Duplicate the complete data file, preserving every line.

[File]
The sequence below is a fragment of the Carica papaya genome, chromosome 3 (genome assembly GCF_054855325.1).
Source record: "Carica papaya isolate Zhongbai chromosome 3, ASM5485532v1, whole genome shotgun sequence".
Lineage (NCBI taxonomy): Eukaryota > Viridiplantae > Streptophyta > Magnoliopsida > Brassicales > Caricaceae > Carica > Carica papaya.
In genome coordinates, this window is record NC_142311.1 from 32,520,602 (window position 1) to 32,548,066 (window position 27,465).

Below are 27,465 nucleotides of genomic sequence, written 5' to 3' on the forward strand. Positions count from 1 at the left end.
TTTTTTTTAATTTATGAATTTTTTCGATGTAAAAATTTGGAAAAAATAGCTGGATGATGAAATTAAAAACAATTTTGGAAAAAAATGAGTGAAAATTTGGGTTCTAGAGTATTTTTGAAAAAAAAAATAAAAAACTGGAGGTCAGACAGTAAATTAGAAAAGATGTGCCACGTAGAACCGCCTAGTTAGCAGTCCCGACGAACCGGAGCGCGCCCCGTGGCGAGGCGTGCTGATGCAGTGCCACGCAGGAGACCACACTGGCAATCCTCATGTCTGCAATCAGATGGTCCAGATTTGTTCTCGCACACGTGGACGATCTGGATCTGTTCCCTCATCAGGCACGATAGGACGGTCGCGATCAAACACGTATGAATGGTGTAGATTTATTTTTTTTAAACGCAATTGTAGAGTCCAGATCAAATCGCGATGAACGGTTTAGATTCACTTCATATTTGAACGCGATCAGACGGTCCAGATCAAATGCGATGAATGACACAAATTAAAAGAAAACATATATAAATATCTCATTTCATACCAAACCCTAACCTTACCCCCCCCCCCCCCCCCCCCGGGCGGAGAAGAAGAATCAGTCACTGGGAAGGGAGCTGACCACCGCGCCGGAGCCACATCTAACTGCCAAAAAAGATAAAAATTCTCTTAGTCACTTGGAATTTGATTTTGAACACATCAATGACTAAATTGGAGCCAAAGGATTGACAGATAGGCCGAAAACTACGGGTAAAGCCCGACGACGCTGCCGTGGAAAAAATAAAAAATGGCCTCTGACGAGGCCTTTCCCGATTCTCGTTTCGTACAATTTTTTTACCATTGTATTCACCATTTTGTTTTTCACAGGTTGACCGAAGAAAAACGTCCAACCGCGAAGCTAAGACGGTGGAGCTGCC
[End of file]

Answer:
The sequence below is a fragment of the Carica papaya genome, chromosome 3 (genome assembly GCF_054855325.1).
Source record: "Carica papaya isolate Zhongbai chromosome 3, ASM5485532v1, whole genome shotgun sequence".
Lineage (NCBI taxonomy): Eukaryota > Viridiplantae > Streptophyta > Magnoliopsida > Brassicales > Caricaceae > Carica > Carica papaya.
In genome coordinates, this window is record NC_142311.1 from 32,520,602 (window position 1) to 32,548,066 (window position 27,465).

Below are 27,465 nucleotides of genomic sequence, written 5' to 3' on the forward strand. Positions count from 1 at the left end.
TTTTTTTTAATTTATGAATTTTTTCGATGTAAAAATTTGGAAAAAATAGCTGGATGATGAAATTAAAAACAATTTTGGAAAAAAATGAGTGAAAATTTGGGTTCTAGAGTATTTTTGAAAAAAAAAATAAAAAACTGGAGGTCAGACAGTAAATTAGAAAAGATGTGCCACGTAGAACCGCCTAGTTAGCAGTCCCGACGAACCGGAGCGCGCCCCGTGGCGAGGCGTGCTGATGCAGTGCCACGCAGGAGACCACACTGGCAATCCTCATGTCTGCAATCAGATGGTCCAGATTTGTTCTCGCACACGTGGACGATCTGGATCTGTTCCCTCATCAGGCACGATAGGACGGTCGCGATCAAACACGTATGAATGGTGTAGATTTATTTTTTTTAAACGCAATTGTAGAGTCCAGATCAAATCGCGATGAACGGTTTAGATTCACTTCATATTTGAACGCGATCAGACGGTCCAGATCAAATGCGATGAATGACACAAATTAAAAGAAAACATATATAAATATCTCATTTCATACCAAACCCTAACCTTACCCCCCCCCCCCCCCCCCCCGGGCGGAGAAGAAGAATCAGTCACTGGGAAGGGAGCTGACCACCGCGCCGGAGCCACATCTAACTGCCAAAAAAGATAAAAATTCTCTTAGTCACTTGGAATTTGATTTTGAACACATCAATGACTAAATTGGAGCCAAAGGATTGACAGATAGGCCGAAAACTACGGGTAAAGCCCGACGACGCTGCCGTGGAAAAAATAAAAAATGGCCTCTGACGAGGCCTTTCCCGATTCTCGTTTCGTACAATTTTTTTACCATTGTATTCACCATTTTGTTTTTCACAGGTTGACCGAAGAAAAACGTCCAACCGCGAAGCTAAGACGGTGGAGCTGCC